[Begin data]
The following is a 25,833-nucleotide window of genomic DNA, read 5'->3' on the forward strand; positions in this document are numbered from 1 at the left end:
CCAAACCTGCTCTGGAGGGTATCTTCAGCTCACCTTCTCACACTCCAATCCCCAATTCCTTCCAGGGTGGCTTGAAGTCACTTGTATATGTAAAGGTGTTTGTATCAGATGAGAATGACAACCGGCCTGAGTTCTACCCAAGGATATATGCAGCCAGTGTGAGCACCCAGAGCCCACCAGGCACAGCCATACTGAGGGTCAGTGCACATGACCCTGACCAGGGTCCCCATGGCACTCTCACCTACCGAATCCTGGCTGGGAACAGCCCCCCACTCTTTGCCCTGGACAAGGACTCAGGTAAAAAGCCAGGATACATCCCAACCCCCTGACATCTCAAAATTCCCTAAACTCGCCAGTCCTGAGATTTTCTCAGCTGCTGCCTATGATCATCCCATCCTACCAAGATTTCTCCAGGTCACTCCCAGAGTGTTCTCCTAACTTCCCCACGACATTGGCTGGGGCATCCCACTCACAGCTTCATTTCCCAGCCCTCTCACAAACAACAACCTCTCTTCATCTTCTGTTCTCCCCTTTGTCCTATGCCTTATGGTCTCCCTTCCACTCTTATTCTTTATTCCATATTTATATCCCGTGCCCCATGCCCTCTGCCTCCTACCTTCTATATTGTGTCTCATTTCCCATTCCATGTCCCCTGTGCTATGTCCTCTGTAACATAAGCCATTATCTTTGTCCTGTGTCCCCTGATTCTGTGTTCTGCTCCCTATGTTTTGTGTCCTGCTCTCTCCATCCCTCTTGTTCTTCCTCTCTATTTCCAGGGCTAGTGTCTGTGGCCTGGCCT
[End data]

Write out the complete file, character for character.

The following is a 25,833-nucleotide window of genomic DNA, read 5'->3' on the forward strand; positions in this document are numbered from 1 at the left end:
CCAAACCTGCTCTGGAGGGTATCTTCAGCTCACCTTCTCACACTCCAATCCCCAATTCCTTCCAGGGTGGCTTGAAGTCACTTGTATATGTAAAGGTGTTTGTATCAGATGAGAATGACAACCGGCCTGAGTTCTACCCAAGGATATATGCAGCCAGTGTGAGCACCCAGAGCCCACCAGGCACAGCCATACTGAGGGTCAGTGCACATGACCCTGACCAGGGTCCCCATGGCACTCTCACCTACCGAATCCTGGCTGGGAACAGCCCCCCACTCTTTGCCCTGGACAAGGACTCAGGTAAAAAGCCAGGATACATCCCAACCCCCTGACATCTCAAAATTCCCTAAACTCGCCAGTCCTGAGATTTTCTCAGCTGCTGCCTATGATCATCCCATCCTACCAAGATTTCTCCAGGTCACTCCCAGAGTGTTCTCCTAACTTCCCCACGACATTGGCTGGGGCATCCCACTCACAGCTTCATTTCCCAGCCCTCTCACAAACAACAACCTCTCTTCATCTTCTGTTCTCCCCTTTGTCCTATGCCTTATGGTCTCCCTTCCACTCTTATTCTTTATTCCATATTTATATCCCGTGCCCCATGCCCTCTGCCTCCTACCTTCTATATTGTGTCTCATTTCCCATTCCATGTCCCCTGTGCTATGTCCTCTGTAACATAAGCCATTATCTTTGTCCTGTGTCCCCTGATTCTGTGTTCTGCTCCCTATGTTTTGTGTCCTGCTCTCTCCATCCCTCTTGTTCTTCCTCTCTATTTCCAGGGCTAGTGTCTGTGGCCTGGCCT